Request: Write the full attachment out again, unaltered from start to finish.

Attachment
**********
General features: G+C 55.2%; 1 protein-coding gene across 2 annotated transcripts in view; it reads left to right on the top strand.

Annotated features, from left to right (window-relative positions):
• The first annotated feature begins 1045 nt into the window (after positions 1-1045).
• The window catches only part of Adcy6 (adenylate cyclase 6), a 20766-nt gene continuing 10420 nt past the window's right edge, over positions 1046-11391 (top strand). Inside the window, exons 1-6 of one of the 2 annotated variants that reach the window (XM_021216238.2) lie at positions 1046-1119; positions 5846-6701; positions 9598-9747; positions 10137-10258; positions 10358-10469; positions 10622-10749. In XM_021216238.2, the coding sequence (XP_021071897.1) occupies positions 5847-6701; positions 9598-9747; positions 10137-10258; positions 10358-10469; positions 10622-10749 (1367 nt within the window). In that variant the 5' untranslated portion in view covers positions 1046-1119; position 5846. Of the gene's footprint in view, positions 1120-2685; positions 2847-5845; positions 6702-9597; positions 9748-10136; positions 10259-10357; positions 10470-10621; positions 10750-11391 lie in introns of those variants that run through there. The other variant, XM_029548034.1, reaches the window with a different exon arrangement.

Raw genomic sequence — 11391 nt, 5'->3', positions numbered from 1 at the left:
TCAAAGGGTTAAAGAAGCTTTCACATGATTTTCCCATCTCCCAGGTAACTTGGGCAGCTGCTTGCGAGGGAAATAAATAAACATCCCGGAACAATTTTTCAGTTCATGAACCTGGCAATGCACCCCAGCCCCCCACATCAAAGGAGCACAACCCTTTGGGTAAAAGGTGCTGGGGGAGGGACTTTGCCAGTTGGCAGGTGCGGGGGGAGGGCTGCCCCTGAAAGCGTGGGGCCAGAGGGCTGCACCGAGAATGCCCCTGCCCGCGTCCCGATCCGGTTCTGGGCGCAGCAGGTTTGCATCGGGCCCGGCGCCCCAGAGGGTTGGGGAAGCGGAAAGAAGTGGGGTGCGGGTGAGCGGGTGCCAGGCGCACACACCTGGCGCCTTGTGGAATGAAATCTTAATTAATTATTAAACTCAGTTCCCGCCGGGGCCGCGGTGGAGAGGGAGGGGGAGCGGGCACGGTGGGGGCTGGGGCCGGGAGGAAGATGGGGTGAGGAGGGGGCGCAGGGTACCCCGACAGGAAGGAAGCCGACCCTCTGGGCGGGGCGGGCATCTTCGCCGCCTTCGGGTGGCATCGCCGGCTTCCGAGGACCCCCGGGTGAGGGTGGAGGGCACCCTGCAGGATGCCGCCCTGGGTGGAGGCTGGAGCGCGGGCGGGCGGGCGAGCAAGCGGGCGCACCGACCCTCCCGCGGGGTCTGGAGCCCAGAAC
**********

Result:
General features: G+C 55.2%; 1 protein-coding gene across 2 annotated transcripts in view; it reads left to right on the top strand.

Annotated features, from left to right (window-relative positions):
• The first annotated feature begins 1045 nt into the window (after positions 1-1045).
• The window catches only part of Adcy6 (adenylate cyclase 6), a 20766-nt gene continuing 10420 nt past the window's right edge, over positions 1046-11391 (top strand). Inside the window, exons 1-6 of one of the 2 annotated variants that reach the window (XM_021216238.2) lie at positions 1046-1119; positions 5846-6701; positions 9598-9747; positions 10137-10258; positions 10358-10469; positions 10622-10749. In XM_021216238.2, the coding sequence (XP_021071897.1) occupies positions 5847-6701; positions 9598-9747; positions 10137-10258; positions 10358-10469; positions 10622-10749 (1367 nt within the window). In that variant the 5' untranslated portion in view covers positions 1046-1119; position 5846. Of the gene's footprint in view, positions 1120-2685; positions 2847-5845; positions 6702-9597; positions 9748-10136; positions 10259-10357; positions 10470-10621; positions 10750-11391 lie in introns of those variants that run through there. The other variant, XM_029548034.1, reaches the window with a different exon arrangement.

Raw genomic sequence — 11391 nt, 5'->3', positions numbered from 1 at the left:
TCAAAGGGTTAAAGAAGCTTTCACATGATTTTCCCATCTCCCAGGTAACTTGGGCAGCTGCTTGCGAGGGAAATAAATAAACATCCCGGAACAATTTTTCAGTTCATGAACCTGGCAATGCACCCCAGCCCCCCACATCAAAGGAGCACAACCCTTTGGGTAAAAGGTGCTGGGGGAGGGACTTTGCCAGTTGGCAGGTGCGGGGGGAGGGCTGCCCCTGAAAGCGTGGGGCCAGAGGGCTGCACCGAGAATGCCCCTGCCCGCGTCCCGATCCGGTTCTGGGCGCAGCAGGTTTGCATCGGGCCCGGCGCCCCAGAGGGTTGGGGAAGCGGAAAGAAGTGGGGTGCGGGTGAGCGGGTGCCAGGCGCACACACCTGGCGCCTTGTGGAATGAAATCTTAATTAATTATTAAACTCAGTTCCCGCCGGGGCCGCGGTGGAGAGGGAGGGGGAGCGGGCACGGTGGGGGCTGGGGCCGGGAGGAAGATGGGGTGAGGAGGGGGCGCAGGGTACCCCGACAGGAAGGAAGCCGACCCTCTGGGCGGGGCGGGCATCTTCGCCGCCTTCGGGTGGCATCGCCGGCTTCCGAGGACCCCCGGGTGAGGGTGGAGGGCACCCTGCAGGATGCCGCCCTGGGTGGAGGCTGGAGCGCGGGCGGGCGGGCGAGCAAGCGGGCGCACCGACCCTCCCGCGGGGTCTGGAGCCCAGAAC